What does novelty seeking mean?


I had assumed that the two terms, “novelty seeking” and “new experiences”, were interchangeable.  I’ve now discovered that novelty seeking is much more than I’d first anticipated.

I recently saw the term, “novelty seeking”, in an article about chronic pain research.  The researchers proposed that the worry associated with chronic pain could change a sufferer’s personality, leading to less novelty seeking.  Some of the information in the article seemed counter-intuitive.  Why would more activity in a section of the brain lead to less of a particular type of physical activity?  I wanted to know more.

A history of novelty seeking

To begin, I consulted Wikipedia for a definition of novelty seeking and found an overwhelming explanation … that it “is a personality trait associated with exploratory activity in response to novel stimulation, impulsive decision making, extravagance in approach to reward cues, and quick loss of temper and avoidance of frustration.”  It didn’t sound appealing.

I looked further, seeking contrasts and opposites in the hope these would make things clearer.  In terms of its contrasts, novelty seeking is a type of openness that works in opposition to conscientiousness, reliability, persistence, harm avoidance and self-transcendence.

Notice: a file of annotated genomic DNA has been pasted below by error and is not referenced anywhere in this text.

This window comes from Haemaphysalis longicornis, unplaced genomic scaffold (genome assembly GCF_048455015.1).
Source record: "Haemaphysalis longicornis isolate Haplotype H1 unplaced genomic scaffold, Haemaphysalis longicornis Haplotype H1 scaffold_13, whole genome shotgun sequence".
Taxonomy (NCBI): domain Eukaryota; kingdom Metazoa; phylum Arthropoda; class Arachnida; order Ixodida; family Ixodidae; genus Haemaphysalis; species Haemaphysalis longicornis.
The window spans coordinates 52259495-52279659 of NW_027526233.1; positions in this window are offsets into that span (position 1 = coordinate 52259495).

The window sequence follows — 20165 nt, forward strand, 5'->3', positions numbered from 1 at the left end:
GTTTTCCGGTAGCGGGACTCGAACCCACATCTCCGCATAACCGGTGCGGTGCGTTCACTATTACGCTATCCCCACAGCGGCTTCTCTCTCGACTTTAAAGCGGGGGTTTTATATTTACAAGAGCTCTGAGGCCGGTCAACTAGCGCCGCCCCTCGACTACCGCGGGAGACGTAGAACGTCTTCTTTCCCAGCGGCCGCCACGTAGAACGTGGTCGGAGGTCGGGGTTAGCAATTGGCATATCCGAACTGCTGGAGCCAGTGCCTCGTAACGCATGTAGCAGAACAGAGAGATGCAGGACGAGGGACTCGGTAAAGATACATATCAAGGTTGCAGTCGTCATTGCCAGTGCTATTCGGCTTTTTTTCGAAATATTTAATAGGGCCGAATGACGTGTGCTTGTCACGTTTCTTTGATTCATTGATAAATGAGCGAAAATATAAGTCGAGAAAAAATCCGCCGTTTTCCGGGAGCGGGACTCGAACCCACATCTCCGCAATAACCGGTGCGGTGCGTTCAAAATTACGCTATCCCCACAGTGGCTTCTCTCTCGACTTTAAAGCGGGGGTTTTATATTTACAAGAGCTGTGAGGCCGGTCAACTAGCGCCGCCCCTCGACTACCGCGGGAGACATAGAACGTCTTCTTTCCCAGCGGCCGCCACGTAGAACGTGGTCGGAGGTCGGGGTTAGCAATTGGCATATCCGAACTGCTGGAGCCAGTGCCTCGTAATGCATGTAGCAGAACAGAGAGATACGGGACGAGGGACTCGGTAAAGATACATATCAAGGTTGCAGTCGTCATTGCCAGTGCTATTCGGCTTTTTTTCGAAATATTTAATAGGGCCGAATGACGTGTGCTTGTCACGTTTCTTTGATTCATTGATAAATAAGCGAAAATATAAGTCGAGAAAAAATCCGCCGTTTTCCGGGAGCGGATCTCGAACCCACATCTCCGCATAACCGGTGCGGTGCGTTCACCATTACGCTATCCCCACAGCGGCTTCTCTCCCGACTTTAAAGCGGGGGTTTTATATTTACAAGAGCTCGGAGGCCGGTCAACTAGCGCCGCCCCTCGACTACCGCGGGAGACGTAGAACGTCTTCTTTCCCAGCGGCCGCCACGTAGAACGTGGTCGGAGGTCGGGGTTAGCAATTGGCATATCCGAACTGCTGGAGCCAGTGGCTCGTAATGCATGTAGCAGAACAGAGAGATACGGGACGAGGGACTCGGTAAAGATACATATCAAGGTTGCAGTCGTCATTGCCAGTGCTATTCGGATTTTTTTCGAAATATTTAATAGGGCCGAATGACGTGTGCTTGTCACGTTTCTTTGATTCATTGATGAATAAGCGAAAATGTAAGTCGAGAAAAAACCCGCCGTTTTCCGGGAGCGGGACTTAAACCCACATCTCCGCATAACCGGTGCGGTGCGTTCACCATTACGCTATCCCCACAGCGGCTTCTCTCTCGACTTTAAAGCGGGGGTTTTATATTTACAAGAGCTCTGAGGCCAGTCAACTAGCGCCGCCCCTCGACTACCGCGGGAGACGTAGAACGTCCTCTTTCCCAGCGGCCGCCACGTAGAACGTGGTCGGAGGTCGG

To simplify (if I can) … if I was prone to novelty seeking then I might also be less conscientiousness and reliable than others would like … or … if I was prone to novelty seeking then I wouldn’t care that my impulsive decision making might place me in harm’s way.

Please note: I am not prone to novelty seeking.

Early research into novelty seeking as a personality trait (in the 1990s) drew attention to its negative outcomes: the hyper and the addicted.  These days, the positive attributes are getting some attention.

The argument goes that the opposing traits, such as persistence and self-transcendence, are the mechanisms by which novelty seeking becomes a positive force.

Why we need to understand novelty seeking

It’s worth exploring this personality trait a little further because it can sneak up and bite us when we’re unaware.

For example, I came across an alarming media article while researching for this post.  A drug was prescribed to sufferers of Parkinson’s disease and restless leg syndrome. The drug helped control movement by mimicking the effects of dopamine in the brain.  This impacted the area of the brain associated with novelty seeking and created an unwanted side-effect.  Too much of a chemical rush resulted in unbridled novelty seeking that became anti-social risk-taking behaviour, debt and damage.

But novelty is one of those things that, when done appropriately, can bring us great benefits; two come readily to mind that I may need.

First, as bits of my body and mind age, harnessing novelty might keep me functional.  I remind myself repeatedly about the research I saw on TV, where the mice who were regularly given new toys had better memories for longer than the poor mice who were deliberately kept bored.  (There was also an exercise component, but that’s another post.)

Second, as the world gets ever more complicated, as technology and robotics take over more and more white-collar middle-class jobs, my ability to transition to new careers and new ways of doing things will be dependent upon my creativity.

Memory and creative insight are nurtured by our engagement with novelty.